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On this day in Lewis & Clark history...

Willard is thrown from the canoe when it strikes a sawyer. While hanging on to the log, he ties sticks together and then drifts a mile down the river where Ordway picks him up. Ahead of Lewis, Clark moves to avoid the mosquitoes.

The Child of Shabono has been So much bitten by the Musquetor that his face is much puffed up & Swelled.
I encamped on this extensive Sand bar which is on the N W. Side

William Clark

Missouri River

Sand bar created by a bend in the Missouri River

about 11 oClock at night we found ourselves in a thick place of Sawyers as the corrent drawed us in and we had no chance to git out of them So we run about half way through and the Stern run under a limb of a tree and caught Willard who was in the Stern and drew him out as the current was verry rapid. he held by the limb I being in the bow of the canoe took my oar and halled the bow first one way and the other So as to clear the Sawyers and run through Safe and paddled the canoe to Shore and ran up the Shore opposite Willard & he called to me if everry thing was Safe I told him yes but he could not hear me as the water roared past the Sawyers. he told me he had made a little raft of 2 Small Sticks he caught floating and tyed them together, and tyed his cloathes on them and would Swim down through this difficult place and I run down and took out the canoe and took him in as he Swam through Safe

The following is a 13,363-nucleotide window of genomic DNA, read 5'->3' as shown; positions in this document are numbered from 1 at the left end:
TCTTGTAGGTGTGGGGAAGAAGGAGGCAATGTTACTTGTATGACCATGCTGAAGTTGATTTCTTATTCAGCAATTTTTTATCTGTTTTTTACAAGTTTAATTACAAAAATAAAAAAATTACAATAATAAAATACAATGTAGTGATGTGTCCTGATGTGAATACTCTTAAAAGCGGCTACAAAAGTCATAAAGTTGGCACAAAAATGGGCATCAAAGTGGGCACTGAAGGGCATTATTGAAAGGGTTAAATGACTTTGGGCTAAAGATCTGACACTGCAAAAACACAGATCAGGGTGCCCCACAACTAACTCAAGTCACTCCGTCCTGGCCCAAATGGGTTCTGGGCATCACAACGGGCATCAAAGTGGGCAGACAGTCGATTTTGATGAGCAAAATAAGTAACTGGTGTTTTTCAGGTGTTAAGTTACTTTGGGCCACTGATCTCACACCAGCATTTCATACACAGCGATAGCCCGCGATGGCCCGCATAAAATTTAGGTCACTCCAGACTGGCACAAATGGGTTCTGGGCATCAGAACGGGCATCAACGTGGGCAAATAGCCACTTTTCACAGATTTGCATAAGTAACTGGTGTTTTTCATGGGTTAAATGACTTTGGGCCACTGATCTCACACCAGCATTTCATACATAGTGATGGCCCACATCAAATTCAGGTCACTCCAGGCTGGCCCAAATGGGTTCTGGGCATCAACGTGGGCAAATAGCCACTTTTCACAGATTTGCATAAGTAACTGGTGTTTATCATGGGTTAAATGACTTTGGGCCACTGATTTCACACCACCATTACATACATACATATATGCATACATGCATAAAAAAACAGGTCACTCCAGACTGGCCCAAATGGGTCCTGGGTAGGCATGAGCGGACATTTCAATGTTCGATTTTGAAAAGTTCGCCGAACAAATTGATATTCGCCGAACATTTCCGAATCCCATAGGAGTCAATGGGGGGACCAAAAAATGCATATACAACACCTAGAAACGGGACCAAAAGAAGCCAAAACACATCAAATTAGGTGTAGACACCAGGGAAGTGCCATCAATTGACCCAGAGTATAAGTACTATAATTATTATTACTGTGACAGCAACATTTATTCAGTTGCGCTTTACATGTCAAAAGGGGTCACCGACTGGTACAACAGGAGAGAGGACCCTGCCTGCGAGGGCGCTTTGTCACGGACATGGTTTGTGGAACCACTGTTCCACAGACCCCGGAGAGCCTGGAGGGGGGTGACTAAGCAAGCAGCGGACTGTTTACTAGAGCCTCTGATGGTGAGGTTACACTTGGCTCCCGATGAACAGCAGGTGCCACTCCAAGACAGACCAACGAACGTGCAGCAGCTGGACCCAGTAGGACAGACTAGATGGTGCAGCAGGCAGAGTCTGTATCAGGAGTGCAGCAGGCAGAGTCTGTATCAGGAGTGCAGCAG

John Ordway

Missouri River sawyers

Tangle of cottonwood stumps on the side of the river

at 3 P. M. we arrived at the entrance of Milk river where we halted a few minutes. this stream is full at present and it's water is much the colour of that of the Missouri; it affords as much water at present as Maria's river and I have no doubt extends itself to a considerable distance North.

Meriwether Lewis

Milk River

Small muddy channel

during our halt we killed a very large rattlesnake of the speceis common to our country. it had 176 scuta on the abdomen and 25 on the tail, it's length 5 feet

Meriwether Lewis

Prairie Rattlesnake, Crotalus viridis viridis

Large snake in the grass

Photo by Roy Wood of the U.S. National Park Service.

Tonight for the first time this season I heard the small whippoorwill or goatsucker of the Missouri cry.

Meriwether Lewis

Common poorwill, Phalaenoptilus nuttallii

Painting of a small brown and small gray bird

Painting circa 1926 by Louis Agassiz Fuertes (1874-1927).